US-Israeli-Central American Connection
November 23, 1985 | Benjamin Beit-Hallahmi | 1985
The Palestine-Israel Conflict in the US Courtroom
September 1, 1985 | Rex Wingerter | 1985
The Middle East on the US Campus
May 24, 1985 | Naseer Aruri | 1985
From Time Immemorial: The Resurrection of a Myth
January 12, 1985 | Mohammad Hallaj | 1985
The Lasting Gift of Christmas
December 29, 1984 | Hassan Haddad | 1984
Israel’s Drive for Water
November 25, 1984 | Leslie Schmida | 1984
Shrine Under Siege
August 21, 1984 | Grace Halsell | 1984
The USS Liberty Affair
May 6, 1984 | James Ennes Jr. | 1984
The Middle East Lobbies
January 21, 1984 | Cheryl Rubenberg | 1984
US Aid to Israel
December 23, 1983 | Samir Abed-Rabbo | 1983
November 18, 1983 | O. Kelly Ingram | 1983
Prisoners of Israel
August 22, 1983 | Edward Dillon | 1983
The Land of Palestine
May 11, 1983 | L. Dean Brown | 1983
Military Peacekeeping in the Middle East
January 5, 1983 | William Mulligan | 1983
US-Israeli Relations: A Reassessment
December 20, 1982 | Allan Kellum | 1982
The Islamic Alternative
September 5, 1982 | Yvonne Haddad | 1982
Yasser Arafat: The Man and His People
July 9, 1982 | Grace Halsell | 1982
Tourism in the Holy Land
May 5, 1982 | Larry Ekin | 1982
Palestine: The Suppression of an Idea
January 18, 1982 | Mohammad Hallaj | 1982
The Disabled in the Arab World
December 14, 1981 | Audrey Shabbas | 1981
Arms Buildup in the Middle East
September 26, 1981 | Greg Orfalea | 1981
The Palestinians in America
July 5, 1981 | Elias Tuma | 1981
A Human Rights Odyssey: In Search of Academic Freedom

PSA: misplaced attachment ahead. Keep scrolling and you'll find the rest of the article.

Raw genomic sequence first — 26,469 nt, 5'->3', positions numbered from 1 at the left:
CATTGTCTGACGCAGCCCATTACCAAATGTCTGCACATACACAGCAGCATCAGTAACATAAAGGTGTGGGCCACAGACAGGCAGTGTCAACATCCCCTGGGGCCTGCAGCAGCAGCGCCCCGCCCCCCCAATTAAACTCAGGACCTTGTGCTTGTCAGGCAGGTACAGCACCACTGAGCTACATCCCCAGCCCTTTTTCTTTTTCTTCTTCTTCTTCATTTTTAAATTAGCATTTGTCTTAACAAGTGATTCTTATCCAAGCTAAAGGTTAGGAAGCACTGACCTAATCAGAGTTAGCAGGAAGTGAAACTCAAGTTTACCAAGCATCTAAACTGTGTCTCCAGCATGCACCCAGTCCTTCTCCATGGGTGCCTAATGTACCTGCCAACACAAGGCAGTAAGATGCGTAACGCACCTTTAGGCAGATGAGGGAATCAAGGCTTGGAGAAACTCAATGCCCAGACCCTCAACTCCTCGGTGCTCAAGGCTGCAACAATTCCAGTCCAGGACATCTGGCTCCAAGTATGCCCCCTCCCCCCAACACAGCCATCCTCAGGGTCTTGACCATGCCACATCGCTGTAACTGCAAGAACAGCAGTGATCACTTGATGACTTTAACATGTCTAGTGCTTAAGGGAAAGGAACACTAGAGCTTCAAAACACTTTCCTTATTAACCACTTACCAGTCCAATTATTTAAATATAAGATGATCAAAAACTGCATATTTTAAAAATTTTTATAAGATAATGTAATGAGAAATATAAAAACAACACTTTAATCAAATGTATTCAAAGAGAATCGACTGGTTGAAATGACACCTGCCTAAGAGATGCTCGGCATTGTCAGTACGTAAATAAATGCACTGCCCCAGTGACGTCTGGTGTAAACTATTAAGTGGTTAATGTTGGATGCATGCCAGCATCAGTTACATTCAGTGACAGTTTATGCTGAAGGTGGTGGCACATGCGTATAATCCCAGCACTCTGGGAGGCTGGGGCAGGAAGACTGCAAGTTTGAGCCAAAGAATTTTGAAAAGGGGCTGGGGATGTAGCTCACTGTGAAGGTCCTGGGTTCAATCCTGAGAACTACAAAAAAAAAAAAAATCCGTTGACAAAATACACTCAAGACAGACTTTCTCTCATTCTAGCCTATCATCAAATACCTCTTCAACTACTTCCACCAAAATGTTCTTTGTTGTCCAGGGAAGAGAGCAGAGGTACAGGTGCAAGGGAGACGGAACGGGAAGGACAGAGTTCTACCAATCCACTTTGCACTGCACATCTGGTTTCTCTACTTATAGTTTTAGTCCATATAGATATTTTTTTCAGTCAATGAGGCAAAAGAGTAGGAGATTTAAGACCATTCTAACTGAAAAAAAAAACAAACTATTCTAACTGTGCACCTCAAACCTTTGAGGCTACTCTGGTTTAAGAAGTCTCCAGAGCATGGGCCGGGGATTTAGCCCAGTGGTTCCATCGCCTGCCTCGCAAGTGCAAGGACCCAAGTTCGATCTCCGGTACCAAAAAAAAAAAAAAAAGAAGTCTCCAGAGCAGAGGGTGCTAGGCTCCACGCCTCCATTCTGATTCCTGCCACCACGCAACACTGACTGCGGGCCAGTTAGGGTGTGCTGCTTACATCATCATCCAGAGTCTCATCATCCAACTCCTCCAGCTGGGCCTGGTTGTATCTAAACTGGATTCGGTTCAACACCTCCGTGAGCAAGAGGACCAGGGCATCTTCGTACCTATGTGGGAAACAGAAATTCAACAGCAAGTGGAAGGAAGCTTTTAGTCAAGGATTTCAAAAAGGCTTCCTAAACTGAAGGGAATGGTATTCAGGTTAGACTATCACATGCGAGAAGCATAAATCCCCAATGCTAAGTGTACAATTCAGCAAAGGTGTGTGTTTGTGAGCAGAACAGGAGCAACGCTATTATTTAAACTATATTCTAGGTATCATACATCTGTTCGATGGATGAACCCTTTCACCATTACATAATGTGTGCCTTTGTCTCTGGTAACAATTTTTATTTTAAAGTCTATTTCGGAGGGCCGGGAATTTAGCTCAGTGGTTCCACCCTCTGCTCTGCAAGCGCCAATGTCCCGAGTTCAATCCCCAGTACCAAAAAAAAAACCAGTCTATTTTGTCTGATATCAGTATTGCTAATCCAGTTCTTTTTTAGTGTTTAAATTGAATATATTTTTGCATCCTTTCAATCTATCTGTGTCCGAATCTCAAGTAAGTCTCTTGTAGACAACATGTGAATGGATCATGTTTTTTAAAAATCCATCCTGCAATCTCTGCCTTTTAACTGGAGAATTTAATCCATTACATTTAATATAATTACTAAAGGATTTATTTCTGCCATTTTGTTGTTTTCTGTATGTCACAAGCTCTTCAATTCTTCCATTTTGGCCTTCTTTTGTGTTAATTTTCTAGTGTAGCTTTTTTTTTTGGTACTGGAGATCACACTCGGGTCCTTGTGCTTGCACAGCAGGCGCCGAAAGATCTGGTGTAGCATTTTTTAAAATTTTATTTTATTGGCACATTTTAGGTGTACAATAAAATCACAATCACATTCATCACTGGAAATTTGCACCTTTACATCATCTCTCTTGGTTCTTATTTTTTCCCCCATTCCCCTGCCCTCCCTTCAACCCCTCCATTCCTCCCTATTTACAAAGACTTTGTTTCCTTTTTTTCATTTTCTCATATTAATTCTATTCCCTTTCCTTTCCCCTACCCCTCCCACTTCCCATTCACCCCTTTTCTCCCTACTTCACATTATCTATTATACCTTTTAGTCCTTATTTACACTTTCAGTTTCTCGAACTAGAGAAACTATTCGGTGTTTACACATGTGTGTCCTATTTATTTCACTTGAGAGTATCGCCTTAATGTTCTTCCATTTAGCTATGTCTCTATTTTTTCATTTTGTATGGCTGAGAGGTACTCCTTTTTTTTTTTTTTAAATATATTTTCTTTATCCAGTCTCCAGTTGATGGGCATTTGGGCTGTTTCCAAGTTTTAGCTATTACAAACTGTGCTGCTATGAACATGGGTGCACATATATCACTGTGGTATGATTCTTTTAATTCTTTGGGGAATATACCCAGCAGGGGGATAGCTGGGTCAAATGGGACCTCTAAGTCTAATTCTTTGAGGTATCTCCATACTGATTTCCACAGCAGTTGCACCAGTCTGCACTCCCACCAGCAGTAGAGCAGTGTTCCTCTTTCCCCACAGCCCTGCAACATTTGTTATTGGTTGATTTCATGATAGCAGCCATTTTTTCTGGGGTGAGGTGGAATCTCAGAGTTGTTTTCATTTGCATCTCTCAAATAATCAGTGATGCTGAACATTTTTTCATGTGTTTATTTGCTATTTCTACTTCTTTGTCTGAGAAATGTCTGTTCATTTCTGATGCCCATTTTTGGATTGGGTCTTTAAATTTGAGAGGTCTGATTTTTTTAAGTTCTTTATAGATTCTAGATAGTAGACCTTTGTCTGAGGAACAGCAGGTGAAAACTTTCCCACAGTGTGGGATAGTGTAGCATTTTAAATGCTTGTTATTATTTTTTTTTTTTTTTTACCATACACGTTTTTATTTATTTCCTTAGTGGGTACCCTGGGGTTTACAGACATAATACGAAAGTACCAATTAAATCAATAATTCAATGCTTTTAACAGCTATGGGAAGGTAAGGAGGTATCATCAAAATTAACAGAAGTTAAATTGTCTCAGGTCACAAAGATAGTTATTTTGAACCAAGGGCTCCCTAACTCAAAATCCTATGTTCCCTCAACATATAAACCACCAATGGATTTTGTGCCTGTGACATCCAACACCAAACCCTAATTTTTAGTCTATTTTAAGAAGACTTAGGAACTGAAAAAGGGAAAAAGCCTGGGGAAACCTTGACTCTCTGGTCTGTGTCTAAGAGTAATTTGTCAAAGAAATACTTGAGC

April 23, 1981 | Michael Griffin | 1981
Europe and the Arabs: A Developing Relationship
January 12, 1981 | John Richardson | 1981
National Council of Churches Adopts New Statement on the Middle East
December 20, 1980 | Allison Rock | 1980
Kuwait: Prosperity From A Sea of Oil
September 7, 1980 | Alan Klaum | 1980
American Jews and the Middle East: Fears, Frustration and Hope
July 24, 1980 | Allan Solomonow | 1980
The Arab Stereotype on Television
April 22, 1980 | Jack Shaheen | 1980
The Presidential Candidates: How They View the Middle East
January 13, 1980 | Allan Kellum | 1980
The West Bank and Gaza: The Emerging Political Consensus
December 16, 1979 | Ann Lesch | 1979
The Muslim Experience in the US
September 5, 1979 | Yvonne Haddad | 1979
Jordan Steps Forward
July 22, 1979 | Alan Klaum | 1979
The Child in the Arab Family
May 30, 1979 | Audrey Shabbas | 1979
January 12, 1979 | John Mahoney | 1979
The Sorrow of Lebanon
December 22, 1978 | Youssef Ibrahim | 1978
The Arab World: A New Economic Order
October 5, 1978 | Youssef Ibrahim | 1978
The Yemen Arab Republic: From Behind the Veil
May 20, 1978 | Alan Klaum | 1978
The New Israeli Law: Will It Doom the Christian Mission in the Holy Land?
April 24, 1978 | Humphrey Walz | 1978
January 14, 1978 | John Sutton, ed. | 1978
War Plan Ready If Peace Effort Fails
December 19, 1977 | Jim Hoagland | 1977
Concern Grows in U.S. Over Israeli Policies
September 25, 1977 | Allan C. Brownfeld | 1977
Prophecy and Modern Israel
June 5, 1977 | Calvin Keene | 1977
Literary Look at the Middle East
April 16, 1977 | Djelloul Marbrook | 1977
Carter Administration & the Middle East
January 8, 1977 | Norton Mezvinski | 1977